Legions of violinists and musicians worldwide have studied with or have crossed paths with the legendary Hungarian-Israeli-Canadian violin pedagogue Lorand Fenyves (1918-2004).
I count myself fortunate to have been one of his many pupils throughout my studies at the University of Toronto as well as during summers at the Banff Centre for the Arts and the Orford Arts Centre in Canada.
Although Mr. Fenyves never published any books (he revealed to me that he didn’t have interest in writing or publishing), he did leave behind several recordings documenting his interpretive intelligence, as related to various works of Hungarian composer Béla Bartók, in addition to his concertmaster work with Orchestre de la Suisse romande under Ernest Ansermet (among them, Rimsky Korsavakov’s Scheherezade).
At his 80th birthday concert, Mr. Fenyves performed the Beethoven Violin Concerto at the Royal Conservatory of Music in Toronto and that night, was awarded Hungary's Cross of the Order of Merit. At intermission, wearing his medal of honour around his neck, Mr. Fenyves chuckled with amusement as I (still a cheeky violin student) walked up to congratulate him, calling him the "birthday boy."
Marking his 80th birthday, on February 20, 1998, the Globe and Mail dubbed Mr. Fenyves as "one of the greatest violin teachers in the world" . At his memorial concert held in Toronto in 2004, musicians flew in from around the world to honour him and his contribution to Classical music. In 2012, the documentary film, Orchestra of Exiles, featured Mr. Fenyves’ story detailing his participation in Bronislaw Huberman’s orchestra of Jewish musicians, which later became the Israel Philharmonic.
Despite the accolades, Mr. Fenyves, a man of utmost integrity, never allowed ego to pollute his art nor stand in the way of the growth of his many students worldwide. For this, Mr. Fenyves cultivated many loving disciples on multiple continents. To this day, his photo holds a special place on my piano looking out at me as I practice.
In honour of this great pedagogue and musician, I’m sharing three of the most important violin tips and lessons I learned from my years studying with Mr. Fenyves at the University of Toronto:
Violin Tip #1 - Practice for Quality
Practice with quality, so that you're not ingraining poor habits. One never wants to repeat mindlessly for the sole purpose of doing "repetitions".
Repetitions, when done with quality in the mind (and ear), can lead to greater consistency and accuracy under pressure, whereas repetition done without intentional listening or without a fully aware mind can be detrimental to one’s progress.
Though Mr. Fenyves never used the term "neuro-plasticity," this is what he preached: to never cement undesired results into one’s neural pathways.
Practice slowly enough to ensure that only quality in every note and phrase is being ingrained into your neural pathways.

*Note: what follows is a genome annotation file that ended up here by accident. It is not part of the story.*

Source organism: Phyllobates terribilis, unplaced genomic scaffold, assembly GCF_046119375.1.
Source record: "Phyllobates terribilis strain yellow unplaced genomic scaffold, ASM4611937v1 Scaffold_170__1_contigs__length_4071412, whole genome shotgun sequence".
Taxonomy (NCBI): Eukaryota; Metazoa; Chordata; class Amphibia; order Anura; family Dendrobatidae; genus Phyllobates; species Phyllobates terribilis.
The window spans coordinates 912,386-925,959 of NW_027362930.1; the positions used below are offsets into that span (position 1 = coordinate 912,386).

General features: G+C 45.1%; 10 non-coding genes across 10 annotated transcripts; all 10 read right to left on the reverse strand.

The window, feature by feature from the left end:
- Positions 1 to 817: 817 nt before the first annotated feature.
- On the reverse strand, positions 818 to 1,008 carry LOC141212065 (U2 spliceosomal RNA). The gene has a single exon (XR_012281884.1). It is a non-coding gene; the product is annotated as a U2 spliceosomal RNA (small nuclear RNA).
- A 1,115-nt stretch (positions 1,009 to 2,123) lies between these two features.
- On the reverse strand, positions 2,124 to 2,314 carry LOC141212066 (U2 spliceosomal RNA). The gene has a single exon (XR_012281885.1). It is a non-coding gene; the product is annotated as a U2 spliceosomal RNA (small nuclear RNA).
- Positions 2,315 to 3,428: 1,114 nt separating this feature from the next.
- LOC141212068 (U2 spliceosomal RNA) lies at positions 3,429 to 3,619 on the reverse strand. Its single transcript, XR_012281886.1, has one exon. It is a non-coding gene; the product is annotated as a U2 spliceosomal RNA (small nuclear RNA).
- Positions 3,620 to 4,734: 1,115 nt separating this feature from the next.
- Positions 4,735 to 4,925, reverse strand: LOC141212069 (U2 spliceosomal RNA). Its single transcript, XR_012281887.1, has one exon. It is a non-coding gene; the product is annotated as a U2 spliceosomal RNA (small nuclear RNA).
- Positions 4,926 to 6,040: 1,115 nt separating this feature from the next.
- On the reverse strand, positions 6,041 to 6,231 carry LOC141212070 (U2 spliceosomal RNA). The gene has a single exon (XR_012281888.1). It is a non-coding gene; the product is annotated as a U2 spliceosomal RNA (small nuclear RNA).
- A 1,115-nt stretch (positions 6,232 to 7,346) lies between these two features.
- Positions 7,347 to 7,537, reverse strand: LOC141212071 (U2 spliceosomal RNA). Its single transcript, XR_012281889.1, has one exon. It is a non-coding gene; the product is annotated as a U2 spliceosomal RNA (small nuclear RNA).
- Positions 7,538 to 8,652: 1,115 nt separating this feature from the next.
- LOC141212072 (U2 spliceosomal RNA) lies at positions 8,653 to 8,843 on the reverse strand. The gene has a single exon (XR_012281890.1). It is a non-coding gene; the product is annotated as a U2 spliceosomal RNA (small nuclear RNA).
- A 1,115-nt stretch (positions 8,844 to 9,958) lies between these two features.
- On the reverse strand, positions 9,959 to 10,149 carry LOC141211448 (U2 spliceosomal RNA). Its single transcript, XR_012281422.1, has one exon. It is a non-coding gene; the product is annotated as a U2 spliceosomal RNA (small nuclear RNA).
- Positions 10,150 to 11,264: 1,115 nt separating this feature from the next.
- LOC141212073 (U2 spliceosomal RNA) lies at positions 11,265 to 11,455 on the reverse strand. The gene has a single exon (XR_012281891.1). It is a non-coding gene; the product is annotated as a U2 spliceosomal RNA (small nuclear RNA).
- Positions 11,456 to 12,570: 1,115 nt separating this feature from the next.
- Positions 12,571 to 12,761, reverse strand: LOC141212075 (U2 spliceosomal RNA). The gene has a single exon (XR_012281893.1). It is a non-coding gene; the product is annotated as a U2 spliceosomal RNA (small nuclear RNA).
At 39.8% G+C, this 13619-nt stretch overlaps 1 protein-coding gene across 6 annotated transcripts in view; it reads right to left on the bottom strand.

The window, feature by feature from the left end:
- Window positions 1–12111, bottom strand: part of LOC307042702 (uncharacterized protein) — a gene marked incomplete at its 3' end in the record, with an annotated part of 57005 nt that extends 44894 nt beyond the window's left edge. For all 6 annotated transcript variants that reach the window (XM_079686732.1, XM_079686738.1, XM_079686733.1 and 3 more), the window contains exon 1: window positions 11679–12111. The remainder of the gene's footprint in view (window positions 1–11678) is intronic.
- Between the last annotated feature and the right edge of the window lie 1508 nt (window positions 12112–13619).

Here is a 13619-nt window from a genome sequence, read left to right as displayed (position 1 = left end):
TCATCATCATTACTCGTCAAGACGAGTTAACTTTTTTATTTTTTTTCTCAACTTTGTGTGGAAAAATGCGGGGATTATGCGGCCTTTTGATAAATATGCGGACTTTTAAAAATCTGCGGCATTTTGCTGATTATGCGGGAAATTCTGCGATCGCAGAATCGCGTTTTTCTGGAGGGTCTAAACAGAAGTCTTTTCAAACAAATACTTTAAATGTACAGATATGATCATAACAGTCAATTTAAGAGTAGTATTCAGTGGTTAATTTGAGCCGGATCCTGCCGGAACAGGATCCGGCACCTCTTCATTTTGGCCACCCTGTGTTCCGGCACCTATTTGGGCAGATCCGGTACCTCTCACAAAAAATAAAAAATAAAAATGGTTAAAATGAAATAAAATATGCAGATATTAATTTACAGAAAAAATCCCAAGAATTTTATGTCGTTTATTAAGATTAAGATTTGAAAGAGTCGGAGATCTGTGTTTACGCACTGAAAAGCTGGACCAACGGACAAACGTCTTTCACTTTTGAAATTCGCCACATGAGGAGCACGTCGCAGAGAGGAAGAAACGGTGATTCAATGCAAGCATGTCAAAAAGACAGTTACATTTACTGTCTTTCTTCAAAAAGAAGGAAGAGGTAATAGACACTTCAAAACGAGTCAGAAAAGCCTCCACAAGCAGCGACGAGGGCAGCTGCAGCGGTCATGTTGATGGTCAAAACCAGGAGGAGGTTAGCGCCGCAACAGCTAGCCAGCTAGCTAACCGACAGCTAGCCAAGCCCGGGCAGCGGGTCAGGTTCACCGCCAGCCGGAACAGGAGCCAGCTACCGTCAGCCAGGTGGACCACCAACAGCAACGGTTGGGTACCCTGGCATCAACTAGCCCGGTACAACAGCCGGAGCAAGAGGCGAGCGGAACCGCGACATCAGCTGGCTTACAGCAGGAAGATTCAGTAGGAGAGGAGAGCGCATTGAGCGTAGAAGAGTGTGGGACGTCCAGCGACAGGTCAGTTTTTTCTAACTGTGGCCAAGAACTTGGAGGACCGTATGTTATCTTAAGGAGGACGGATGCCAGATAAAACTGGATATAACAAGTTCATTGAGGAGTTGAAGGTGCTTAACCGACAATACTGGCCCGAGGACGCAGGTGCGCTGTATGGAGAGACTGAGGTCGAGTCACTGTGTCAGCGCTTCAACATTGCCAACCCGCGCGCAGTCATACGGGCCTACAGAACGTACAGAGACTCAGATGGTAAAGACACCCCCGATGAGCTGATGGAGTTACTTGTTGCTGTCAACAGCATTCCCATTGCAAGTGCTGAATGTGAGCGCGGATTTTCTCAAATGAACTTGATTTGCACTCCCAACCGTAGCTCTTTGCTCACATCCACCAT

Doing so prevents hours of future practice that would be needed to unlearn and correct any mistakes or bad habits ingrained during inattentive practice.
Violin Tip # 2 - Practice from the Full Score
As a violinist accustomed to playing and perfecting a single melodic line, it is easy to forget that the symphony, sonata, concerto, etc. that we are playing is an entire work with multiple lines and layers of harmonies, and not just one single solo line.
Studying, listening with, and playing from the score provide insights into the piece that contribute to a more informed and intelligent interpretation of the music. Seeing the score while studying your individual part provides insight into the other instruments, as well as the moving lines, textures, and harmonies.
Practice from the score to give you a shortcut to improving your phrasing, pulse, rhythm, and understanding of the harmonies and colors. Your musical interpretation will be much more intelligent and informed as a result.
3. Violin Tip # 3 - Sing Your Music
Shape your music exactly how you would hear it in your head and sing it out loud.
In one memorable lesson on the Sibelius Violin Concerto, Mr. Fenyves assigned me the homework of singing the opening phrase in my head until I had decided on my exact dynamics, phrasing, inflections, and timing - and mentally rehearsed it all in great detail. He encouraged me to be able to repeat exactly what I heard in my head with my instrument, down to the details in my left hand, vibrato, bow articulation, and dynamic swells. No small detail was overlooked and every nuance of my singing voice was to be faithfully recreated in the bow or left hand.
Sing your repertoire with as much emotion and expression as you hear inside your head. Then faithfully recreate every detail technically with your instrument with as much accuracy as you can.
These three tips are only some of the greatest lessons that I retain decades later after studying with Mr. Fenyves. I hope they are as insightful and inspiring to you as they are to my own playing and teaching.
Mr. Fenyves’ wisdom continues to live on in many generations of musicians whom he guided all over the world. I feel fortunate to be able to remember his words of advice and pass them onto future generations of musicians.
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For more information on my teaching based on Lorand Fenyves’ pedagogy, please visit my websites, to learn more about my Violin Bootcamp and my Violin Ninja courses.
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